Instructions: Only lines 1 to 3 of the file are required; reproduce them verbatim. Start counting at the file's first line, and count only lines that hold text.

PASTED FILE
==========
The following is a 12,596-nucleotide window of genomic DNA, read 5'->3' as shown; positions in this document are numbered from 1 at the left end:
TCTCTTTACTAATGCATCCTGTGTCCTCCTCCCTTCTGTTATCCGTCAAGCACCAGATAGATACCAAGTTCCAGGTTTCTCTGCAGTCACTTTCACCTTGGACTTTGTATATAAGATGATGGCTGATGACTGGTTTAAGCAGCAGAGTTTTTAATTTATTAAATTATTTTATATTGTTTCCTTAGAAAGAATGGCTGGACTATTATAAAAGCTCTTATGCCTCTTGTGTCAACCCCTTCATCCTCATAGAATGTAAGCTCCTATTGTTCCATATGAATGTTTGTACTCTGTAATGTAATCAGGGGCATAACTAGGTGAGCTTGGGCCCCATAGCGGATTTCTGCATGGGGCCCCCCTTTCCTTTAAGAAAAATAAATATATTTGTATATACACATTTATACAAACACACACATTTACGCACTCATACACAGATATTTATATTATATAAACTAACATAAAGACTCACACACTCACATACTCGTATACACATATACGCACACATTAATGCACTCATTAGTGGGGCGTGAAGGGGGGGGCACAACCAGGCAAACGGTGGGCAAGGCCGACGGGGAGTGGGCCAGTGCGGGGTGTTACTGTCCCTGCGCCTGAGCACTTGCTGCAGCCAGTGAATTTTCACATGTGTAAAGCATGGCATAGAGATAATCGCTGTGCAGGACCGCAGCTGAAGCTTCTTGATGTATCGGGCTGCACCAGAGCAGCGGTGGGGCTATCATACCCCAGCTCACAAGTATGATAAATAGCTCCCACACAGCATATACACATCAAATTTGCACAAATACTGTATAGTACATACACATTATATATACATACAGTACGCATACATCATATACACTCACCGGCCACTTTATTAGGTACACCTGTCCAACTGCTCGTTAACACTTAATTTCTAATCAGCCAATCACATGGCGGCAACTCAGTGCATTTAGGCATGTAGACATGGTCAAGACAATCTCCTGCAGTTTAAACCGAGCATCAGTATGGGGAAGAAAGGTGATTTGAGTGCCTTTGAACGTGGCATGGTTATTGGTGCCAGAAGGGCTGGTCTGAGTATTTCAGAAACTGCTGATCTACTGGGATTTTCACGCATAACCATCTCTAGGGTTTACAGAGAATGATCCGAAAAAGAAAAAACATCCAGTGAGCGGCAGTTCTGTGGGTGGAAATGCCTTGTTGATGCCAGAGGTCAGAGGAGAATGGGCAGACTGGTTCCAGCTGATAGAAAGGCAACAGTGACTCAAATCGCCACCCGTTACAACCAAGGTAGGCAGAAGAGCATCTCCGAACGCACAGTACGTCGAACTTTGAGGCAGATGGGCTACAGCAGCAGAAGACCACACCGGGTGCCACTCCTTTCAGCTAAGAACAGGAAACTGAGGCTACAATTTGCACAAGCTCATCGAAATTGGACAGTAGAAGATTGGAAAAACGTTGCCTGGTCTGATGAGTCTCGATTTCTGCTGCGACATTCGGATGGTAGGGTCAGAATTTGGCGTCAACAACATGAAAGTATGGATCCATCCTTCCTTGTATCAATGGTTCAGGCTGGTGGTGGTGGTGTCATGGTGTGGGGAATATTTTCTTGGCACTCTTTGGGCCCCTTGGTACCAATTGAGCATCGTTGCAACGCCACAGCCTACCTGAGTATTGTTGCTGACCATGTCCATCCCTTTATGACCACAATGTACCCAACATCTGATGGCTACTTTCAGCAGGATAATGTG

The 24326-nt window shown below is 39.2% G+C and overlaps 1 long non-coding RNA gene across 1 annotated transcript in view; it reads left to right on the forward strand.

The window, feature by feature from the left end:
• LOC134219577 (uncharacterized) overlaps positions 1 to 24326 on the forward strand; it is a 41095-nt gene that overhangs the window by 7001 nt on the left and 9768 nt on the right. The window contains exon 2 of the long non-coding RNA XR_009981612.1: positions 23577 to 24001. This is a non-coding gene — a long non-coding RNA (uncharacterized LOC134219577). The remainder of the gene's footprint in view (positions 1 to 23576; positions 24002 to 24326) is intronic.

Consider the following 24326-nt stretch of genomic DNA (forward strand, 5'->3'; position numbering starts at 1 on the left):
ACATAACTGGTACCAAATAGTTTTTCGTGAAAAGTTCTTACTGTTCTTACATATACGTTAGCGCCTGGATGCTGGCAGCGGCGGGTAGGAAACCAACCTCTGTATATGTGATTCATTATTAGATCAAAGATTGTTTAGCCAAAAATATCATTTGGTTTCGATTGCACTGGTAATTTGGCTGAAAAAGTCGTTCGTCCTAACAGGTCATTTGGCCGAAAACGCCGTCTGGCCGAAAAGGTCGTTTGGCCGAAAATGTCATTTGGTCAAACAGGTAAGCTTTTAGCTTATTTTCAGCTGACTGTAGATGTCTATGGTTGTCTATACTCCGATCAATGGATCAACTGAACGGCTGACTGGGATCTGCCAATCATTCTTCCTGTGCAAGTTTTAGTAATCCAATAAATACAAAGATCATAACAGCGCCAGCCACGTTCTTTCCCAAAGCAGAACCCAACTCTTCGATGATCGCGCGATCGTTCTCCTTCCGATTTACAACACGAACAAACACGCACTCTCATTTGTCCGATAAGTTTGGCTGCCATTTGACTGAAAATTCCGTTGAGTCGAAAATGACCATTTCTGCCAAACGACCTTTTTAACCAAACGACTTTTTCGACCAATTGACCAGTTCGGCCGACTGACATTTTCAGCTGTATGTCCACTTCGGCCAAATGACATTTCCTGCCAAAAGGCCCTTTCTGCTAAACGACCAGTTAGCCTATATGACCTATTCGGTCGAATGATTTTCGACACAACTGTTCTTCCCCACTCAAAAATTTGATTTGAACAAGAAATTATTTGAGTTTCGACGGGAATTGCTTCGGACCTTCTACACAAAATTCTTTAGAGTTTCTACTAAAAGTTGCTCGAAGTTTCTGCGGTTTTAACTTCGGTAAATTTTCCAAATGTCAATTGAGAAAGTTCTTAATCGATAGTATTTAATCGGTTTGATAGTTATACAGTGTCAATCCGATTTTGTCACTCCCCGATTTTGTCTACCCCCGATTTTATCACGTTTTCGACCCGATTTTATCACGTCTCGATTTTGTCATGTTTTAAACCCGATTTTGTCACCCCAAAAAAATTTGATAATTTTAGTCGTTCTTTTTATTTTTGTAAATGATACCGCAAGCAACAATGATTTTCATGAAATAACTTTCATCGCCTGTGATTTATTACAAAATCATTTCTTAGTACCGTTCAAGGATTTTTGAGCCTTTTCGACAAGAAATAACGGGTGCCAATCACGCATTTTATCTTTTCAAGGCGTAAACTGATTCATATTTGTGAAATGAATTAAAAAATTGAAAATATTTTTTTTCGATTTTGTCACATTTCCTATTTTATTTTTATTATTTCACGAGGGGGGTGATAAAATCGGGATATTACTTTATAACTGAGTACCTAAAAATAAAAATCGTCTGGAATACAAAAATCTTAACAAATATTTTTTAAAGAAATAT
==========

The following is a 12,596-nucleotide window of genomic DNA, read 5'->3' as shown; positions in this document are numbered from 1 at the left end:
TCTCTTTACTAATGCATCCTGTGTCCTCCTCCCTTCTGTTATCCGTCAAGCACCAGATAGATACCAAGTTCCAGGTTTCTCTGCAGTCACTTTCACCTTGGACTTTGTATATAAGATGATGGCTGATGACTGGTTTAAGCAGCAGAGTTTTTAATTTATTAAATTATTTTATATTGTTTCCTTAGAAAGAATGGCTGGACTATTATAAAAGCTCTTATGCCTCTTGTGTCAACCCCTTCATCCTCATAGAATGTAAGCTCCTATTGTTCCATATGAATGTTTGTACTCTGTAATGTAATCAGGGGCATAACTAGGTGAGCTTGGGCCCCATAGCGGATTTCTGCATGGGGCCCCCCTTTCCTTTAAGAAAAATAAATATATTTGTATATACACATTTATACAAACACACACATTTACGCACTCATACACAGATATTTATATTATATAAACTAACATAAAGACTCACACACTCACATACTCGTATACACATATACGCACACATTAATGCACTCATTAGTGGGGCGTGAAGGGGGGGGCACAACCAGGCAAACGGTGGGCAAGGCCGACGGGGAGTGGGCCAGTGCGGGGTGTTACTGTCCCTGCGCCTGAGCACTTGCTGCAGCCAGTGAATTTTCACATGTGTAAAGCATGGCATAGAGATAATCGCTGTGCAGGACCGCAGCTGAAGCTTCTTGATGTATCGGGCTGCACCAGAGCAGCGGTGGGGCTATCATACCCCAGCTCACAAGTATGATAAATAGCTCCCACACAGCATATACACATCAAATTTGCACAAATACTGTATAGTACATACACATTATATATACATACAGTACGCATACATCATATACACTCACCGGCCACTTTATTAGGTACACCTGTCCAACTGCTCGTTAACACTTAATTTCTAATCAGCCAATCACATGGCGGCAACTCAGTGCATTTAGGCATGTAGACATGGTCAAGACAATCTCCTGCAGTTTAAACCGAGCATCAGTATGGGGAAGAAAGGTGATTTGAGTGCCTTTGAACGTGGCATGGTTATTGGTGCCAGAAGGGCTGGTCTGAGTATTTCAGAAACTGCTGATCTACTGGGATTTTCACGCATAACCATCTCTAGGGTTTACAGAGAATGATCCGAAAAAGAAAAAACATCCAGTGAGCGGCAGTTCTGTGGGTGGAAATGCCTTGTTGATGCCAGAGGTCAGAGGAGAATGGGCAGACTGGTTCCAGCTGATAGAAAGGCAACAGTGACTCAAATCGCCACCCGTTACAACCAAGGTAGGCAGAAGAGCATCTCCGAACGCACAGTACGTCGAACTTTGAGGCAGATGGGCTACAGCAGCAGAAGACCACACCGGGTGCCACTCCTTTCAGCTAAGAACAGGAAACTGAGGCTACAATTTGCACAAGCTCATCGAAATTGGACAGTAGAAGATTGGAAAAACGTTGCCTGGTCTGATGAGTCTCGATTTCTGCTGCGACATTCGGATGGTAGGGTCAGAATTTGGCGTCAACAACATGAAAGTATGGATCCATCCTTCCTTGTATCAATGGTTCAGGCTGGTGGTGGTGGTGTCATGGTGTGGGGAATATTTTCTTGGCACTCTTTGGGCCCCTTGGTACCAATTGAGCATCGTTGCAACGCCACAGCCTACCTGAGTATTGTTGCTGACCATGTCCATCCCTTTATGACCACAATGTACCCAACATCTGATGGCTACTTTCAGCAGGATAATGTG

The 24326-nt window shown below is 39.2% G+C and overlaps 1 long non-coding RNA gene across 1 annotated transcript in view; it reads left to right on the forward strand.